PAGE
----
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Professor Iain Stewart the inaugural recipient of the UNSW Medal for Science Communication

Scottish geologist and TV documentary presenter Professor Iain Stewart was awarded the inaugural University of NSW Medal for Science Communication and delivered the first Scientia Lecture in Sydney last Friday, 11 July, 2014.

Professor Stewart, who is Professor of Geoscience Communication at Plymouth University in the UK, presented a talk on the topic of 50 Shades of Grey: communicating rocks.

Dubbed geology’s “rock star” by The Guardian newspaper, Professor Stewart is well known for his intrepid adventures on TV while explaining the science of earthquakes, volcanoes, tsunamis and the volatile history of our planet.

Professor Stewart has presented many programs for the BBC, including the award-winning Earth: The Power of the Planet, a five-part series about the forces that shaped Earth.

His four-part BBC series, Rise of the Continents, aired on ABC TV in 2013, and featured an episode on Australia. Other notable programs he has presented include Earth: The Climate Wars, How Earth Made Us, How to Grow a Planet, and Volcano Live.

The UNSW Medal for Science Communication was established in 2014 by the Dean of UNSW Science, Professor Merlin Crossley, to recognise excellence in the public communication of science.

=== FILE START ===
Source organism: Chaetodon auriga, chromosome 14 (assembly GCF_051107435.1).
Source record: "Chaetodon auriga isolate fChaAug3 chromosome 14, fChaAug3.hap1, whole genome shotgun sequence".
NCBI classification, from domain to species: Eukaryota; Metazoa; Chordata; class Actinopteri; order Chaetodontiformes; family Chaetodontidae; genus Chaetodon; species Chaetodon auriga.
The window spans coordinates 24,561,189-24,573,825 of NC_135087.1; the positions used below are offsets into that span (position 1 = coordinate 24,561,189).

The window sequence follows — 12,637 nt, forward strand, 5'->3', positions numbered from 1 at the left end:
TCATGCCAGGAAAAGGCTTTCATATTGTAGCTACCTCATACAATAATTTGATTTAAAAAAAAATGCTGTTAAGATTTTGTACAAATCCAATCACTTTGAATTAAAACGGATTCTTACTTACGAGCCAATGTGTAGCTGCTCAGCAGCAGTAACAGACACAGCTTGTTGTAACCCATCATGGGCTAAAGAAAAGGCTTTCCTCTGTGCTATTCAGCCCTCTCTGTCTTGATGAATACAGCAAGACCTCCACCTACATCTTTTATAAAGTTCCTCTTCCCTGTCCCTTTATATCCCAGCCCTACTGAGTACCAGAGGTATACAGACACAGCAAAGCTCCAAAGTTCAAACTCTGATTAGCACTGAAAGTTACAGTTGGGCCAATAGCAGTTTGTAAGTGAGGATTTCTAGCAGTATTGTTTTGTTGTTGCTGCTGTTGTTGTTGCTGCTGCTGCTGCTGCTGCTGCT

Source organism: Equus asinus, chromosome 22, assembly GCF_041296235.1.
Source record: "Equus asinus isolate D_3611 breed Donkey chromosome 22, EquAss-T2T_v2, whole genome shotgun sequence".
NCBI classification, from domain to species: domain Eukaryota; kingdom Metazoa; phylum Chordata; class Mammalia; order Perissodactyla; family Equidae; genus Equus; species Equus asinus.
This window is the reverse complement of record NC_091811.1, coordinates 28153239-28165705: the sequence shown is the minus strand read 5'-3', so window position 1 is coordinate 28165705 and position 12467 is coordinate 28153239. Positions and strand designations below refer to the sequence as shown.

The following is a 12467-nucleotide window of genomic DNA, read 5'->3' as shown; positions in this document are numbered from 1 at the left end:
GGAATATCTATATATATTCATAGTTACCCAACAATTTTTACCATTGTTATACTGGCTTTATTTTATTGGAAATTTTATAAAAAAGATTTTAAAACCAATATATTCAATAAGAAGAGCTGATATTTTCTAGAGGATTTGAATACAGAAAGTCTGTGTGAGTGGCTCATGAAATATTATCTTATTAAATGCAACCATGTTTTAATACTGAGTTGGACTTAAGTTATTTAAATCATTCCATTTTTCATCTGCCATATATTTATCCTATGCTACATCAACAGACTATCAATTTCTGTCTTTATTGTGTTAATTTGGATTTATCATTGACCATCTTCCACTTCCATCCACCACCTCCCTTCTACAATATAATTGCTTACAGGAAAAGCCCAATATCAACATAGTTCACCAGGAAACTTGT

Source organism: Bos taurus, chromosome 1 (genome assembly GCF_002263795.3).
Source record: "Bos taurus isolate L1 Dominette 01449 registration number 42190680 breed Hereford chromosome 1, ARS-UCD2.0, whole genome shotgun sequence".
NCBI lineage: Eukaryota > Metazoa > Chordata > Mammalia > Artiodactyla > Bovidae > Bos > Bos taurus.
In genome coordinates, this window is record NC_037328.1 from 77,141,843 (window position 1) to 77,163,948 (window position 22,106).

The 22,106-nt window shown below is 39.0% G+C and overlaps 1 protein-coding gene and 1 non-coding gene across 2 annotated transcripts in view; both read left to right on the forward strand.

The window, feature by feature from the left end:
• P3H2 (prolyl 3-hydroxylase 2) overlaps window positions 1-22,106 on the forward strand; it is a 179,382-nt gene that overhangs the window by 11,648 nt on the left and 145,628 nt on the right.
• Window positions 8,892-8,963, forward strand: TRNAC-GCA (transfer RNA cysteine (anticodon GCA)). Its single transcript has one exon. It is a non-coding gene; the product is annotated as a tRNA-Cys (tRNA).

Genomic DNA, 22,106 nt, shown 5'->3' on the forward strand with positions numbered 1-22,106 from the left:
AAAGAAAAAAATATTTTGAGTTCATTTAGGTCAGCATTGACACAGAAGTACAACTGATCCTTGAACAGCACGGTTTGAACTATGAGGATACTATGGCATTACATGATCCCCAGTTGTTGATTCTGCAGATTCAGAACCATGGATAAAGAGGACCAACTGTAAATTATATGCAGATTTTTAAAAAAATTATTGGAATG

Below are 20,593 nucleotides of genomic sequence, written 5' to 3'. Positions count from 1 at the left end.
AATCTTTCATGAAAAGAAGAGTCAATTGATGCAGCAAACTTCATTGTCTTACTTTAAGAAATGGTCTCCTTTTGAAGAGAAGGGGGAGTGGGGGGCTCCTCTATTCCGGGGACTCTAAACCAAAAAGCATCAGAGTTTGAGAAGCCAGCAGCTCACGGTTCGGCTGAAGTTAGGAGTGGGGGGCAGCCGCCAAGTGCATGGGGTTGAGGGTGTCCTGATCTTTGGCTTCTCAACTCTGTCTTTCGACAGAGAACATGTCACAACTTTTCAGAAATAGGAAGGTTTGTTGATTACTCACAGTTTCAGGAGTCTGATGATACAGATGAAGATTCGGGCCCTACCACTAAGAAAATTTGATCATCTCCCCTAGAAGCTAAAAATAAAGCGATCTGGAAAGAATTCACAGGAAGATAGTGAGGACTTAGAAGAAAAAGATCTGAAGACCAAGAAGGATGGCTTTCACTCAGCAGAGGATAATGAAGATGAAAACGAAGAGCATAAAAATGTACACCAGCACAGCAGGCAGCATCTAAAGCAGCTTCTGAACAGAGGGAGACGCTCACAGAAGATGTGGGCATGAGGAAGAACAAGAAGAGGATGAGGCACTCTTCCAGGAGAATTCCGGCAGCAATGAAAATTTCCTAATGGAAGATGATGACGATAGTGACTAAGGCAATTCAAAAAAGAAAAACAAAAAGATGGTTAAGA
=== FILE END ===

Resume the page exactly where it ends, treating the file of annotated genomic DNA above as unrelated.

The annual award honours individuals who have shared their knowledge and scientific insights with a broad audience – informing, inspiring and engaging the public on scientific topics and issues. The recipient will give the annual Scientia Lecture.

Talk Synopsis

2014 Scientia Lecture: 50 Shades of Grey: communicating rocks. The 21st century is like a golden age for geology. Rocks not only provide a fascinating window into the distant past; we live at a time when we have the technology to see geological processes that could affect our future occurring in front of our eyes. Drawing on experiences from more than a decade of documentary-making for the BBC, this talk explores how it is possible to communicate these exciting aspects of geology through better storytelling, so there can be meaningful public engagement on geological issues that affect society.

UNSW media release, 11 July 2014

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